• Renal angiography – examines the blood vessels 
Diagnostic Procedures
  • Electrocardiography (ECG) to assess for arrhythmias related to electrolyte imbalance
  • Kidney biopsy to test for malignancy

Stages of Acute Kidney Injury

Stages of AKI
(Kellem & Lameire, 2012; Palevsky, 2021) 
1 Any of the following:
  • SCr increased 1.5 – 1.9 times baseline
  • SCr increased greater than or equal to 0.3 mg/dL (26.5 µmol/L)
  • Urine output reduced to less than 0.5 mL/kg/hour for 6 – 12 hours
 2  Any of the following:
  • SCr increased 2.0 – 2.9 times baseline
  • Urine output reduced to less than 0.5 mL/kg/hour for 12 hours or more
3 Any of the following:
  • SCr increased 3.0 times baseline
  • SCr increased greater than or equal to 4.0 mg/dL (353.6 µmol/L)
  • Urine output reduced to less than 0.3 mL/kg/hour for 24 hours or more
  • Anuria for 12 hours or more
  • Initiation of renal replacement therapy
  • In patients less than 18 years, decrease in estimated GFR to less than 35 mL/min per 1.73m2

Complications (Okusa & Rosner, 2022)

The following complications require immediate kidney replacement therapy (KRT)/dialysis.
  • Pulmonary edema
  • Hyperkalemia
    • For any serum potassium greater than 6.5 mEq/L
    • Hyperkalemia associated with cardiac arrhythmias or muscle weakness
    • Hyperkalemia greater than 5.5 mEq/L associated with tissue breakdown or significant gastrointestinal bleeding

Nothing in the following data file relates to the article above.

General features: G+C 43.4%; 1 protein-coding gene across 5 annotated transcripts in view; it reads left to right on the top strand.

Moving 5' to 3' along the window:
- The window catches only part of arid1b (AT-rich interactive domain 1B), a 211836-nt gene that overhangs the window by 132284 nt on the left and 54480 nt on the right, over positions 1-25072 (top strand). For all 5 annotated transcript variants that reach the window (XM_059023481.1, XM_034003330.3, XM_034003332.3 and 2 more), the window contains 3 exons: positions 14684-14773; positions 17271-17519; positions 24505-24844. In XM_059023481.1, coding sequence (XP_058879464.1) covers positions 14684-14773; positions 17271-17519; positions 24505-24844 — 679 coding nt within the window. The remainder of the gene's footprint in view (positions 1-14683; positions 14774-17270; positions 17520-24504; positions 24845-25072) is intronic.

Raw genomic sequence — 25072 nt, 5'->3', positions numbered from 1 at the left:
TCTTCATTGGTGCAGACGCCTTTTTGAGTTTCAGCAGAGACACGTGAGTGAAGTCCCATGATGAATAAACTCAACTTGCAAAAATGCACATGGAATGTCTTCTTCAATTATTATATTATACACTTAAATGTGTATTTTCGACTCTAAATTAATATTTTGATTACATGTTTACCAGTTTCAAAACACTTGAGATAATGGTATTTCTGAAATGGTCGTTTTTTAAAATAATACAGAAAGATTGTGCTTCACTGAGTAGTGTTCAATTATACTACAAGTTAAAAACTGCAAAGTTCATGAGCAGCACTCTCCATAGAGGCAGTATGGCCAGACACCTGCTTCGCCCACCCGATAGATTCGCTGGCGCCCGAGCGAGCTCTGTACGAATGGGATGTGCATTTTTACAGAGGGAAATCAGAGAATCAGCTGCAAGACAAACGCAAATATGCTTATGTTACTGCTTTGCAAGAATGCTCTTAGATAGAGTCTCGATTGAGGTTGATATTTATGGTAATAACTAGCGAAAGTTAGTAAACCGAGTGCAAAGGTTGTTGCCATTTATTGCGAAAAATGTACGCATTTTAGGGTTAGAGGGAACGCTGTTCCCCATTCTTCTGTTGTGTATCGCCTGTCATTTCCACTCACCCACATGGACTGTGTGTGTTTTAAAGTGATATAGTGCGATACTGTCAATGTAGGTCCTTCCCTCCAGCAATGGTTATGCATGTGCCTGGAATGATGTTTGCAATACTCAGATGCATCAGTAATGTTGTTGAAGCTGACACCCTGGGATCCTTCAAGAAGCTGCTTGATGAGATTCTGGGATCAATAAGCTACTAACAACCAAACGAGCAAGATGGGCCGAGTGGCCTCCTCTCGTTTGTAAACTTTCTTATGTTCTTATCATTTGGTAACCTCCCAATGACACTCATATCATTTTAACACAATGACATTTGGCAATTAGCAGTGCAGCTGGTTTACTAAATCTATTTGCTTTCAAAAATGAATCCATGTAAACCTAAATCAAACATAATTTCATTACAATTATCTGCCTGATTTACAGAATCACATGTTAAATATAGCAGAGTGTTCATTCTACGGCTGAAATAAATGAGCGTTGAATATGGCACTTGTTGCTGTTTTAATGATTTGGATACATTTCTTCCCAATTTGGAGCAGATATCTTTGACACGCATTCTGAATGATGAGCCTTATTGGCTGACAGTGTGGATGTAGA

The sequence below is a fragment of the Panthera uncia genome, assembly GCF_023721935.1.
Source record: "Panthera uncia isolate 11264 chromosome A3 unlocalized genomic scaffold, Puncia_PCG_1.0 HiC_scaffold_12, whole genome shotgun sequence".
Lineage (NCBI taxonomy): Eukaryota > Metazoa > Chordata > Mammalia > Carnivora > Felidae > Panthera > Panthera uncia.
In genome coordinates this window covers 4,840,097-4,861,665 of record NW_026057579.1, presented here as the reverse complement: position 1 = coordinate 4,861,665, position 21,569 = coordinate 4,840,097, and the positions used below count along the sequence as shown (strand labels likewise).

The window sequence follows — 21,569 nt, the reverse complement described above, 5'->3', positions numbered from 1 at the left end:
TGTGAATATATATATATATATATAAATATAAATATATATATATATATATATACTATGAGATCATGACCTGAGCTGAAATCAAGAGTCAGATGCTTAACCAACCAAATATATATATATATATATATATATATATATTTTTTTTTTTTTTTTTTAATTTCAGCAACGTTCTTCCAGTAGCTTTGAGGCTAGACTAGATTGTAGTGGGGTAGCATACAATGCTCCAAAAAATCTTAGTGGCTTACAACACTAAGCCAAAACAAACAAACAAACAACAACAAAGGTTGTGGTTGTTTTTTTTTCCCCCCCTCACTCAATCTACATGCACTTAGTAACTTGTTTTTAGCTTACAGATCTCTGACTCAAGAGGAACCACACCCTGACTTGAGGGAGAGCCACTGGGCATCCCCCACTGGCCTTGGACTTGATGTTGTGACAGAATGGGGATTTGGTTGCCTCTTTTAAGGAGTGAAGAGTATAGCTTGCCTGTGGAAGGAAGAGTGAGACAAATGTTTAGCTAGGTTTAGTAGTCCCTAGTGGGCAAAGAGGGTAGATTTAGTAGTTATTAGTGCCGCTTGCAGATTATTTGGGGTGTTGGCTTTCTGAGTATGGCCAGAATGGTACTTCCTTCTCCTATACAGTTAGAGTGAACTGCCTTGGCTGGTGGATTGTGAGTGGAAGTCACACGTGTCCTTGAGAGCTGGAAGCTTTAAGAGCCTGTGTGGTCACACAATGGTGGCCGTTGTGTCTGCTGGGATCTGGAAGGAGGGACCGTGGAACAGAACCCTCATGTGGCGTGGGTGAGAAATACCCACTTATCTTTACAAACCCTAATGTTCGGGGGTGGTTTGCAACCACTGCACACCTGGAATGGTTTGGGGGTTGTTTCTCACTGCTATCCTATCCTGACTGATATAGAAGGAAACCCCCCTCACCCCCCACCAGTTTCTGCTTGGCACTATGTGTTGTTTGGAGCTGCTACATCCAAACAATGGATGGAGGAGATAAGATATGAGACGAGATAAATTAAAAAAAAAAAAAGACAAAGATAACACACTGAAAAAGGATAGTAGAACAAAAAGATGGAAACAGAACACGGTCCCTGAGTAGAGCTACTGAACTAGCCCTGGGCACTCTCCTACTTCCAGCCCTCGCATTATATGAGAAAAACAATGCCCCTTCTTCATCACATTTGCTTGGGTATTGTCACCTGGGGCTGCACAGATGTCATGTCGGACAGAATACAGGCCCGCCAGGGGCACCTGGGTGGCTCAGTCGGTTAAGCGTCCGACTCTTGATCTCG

• Signs of uremia, such as pericarditis, seizure, or unexplained change in mental status
  • Severe metabolic acidosis (pH less than 7.1) and hypervolemia
  • Acute poisoning (i.e., metformin, methanol, ethylene glycol)


The goal of therapy is to prevent life-threatening complications and limit further damage to the kidneys (Dihn, 2020). Treatment of AKI is mainly supportive, to preserve volume homeostatis and correct biochemical abnormalities.
  • Treat the underlying cause.
    • Manage hypotension; administer vasopressor to improve renal perfusion.
    • Correct volume depletion in patients with vomiting, diarrhea, hypotension, tachycardia, or oliguria
      • Avoid fluid therapy in patients with pulmonary edema or anuria.
      • Administer 1-3 liters crystalloid (preferably buffered) followed by maintenance isotonic fluids at 75 mL/hour for volume responsive patients.
    • Urology and/or interventional radiology consultation for patients with hydronephrosis due to urinary tract obstruction.
  • Prioritize glycemic control and nutritional support.
    • Target plasma glucose between 110 and 149 mg/dL.
    • Restrict salt intake.
    • Low potassium, low phosphate diet.
    • Recommend high-calorie diet; start enteral feeding as soon as possible to decrease risk of stress ulcer, gastrointestinal bleeding, or hemorrhage.
  • Administer medications.
    • All medications should be reviewed, and dose adjusted based on GFR.
    • Diuretics are recommended only to manage volume overload (i.e., 80-100 mg IV furosemide) in patients who are not anuric; unless the patient requires fluid overload management, diuretics are not recommended to treat AKI.
    • Vasodilators do not show improvement for AKI patients; dopamine, fenoldapam, and/or natriuretic peptides are not recommended as treatment to improve kidney function.
    • Replenish electrolytes and treat acid-base imbalance, as ordered.
    • The following medications can worsen AKI. Discuss discontinuing these agents with the healthcare provider.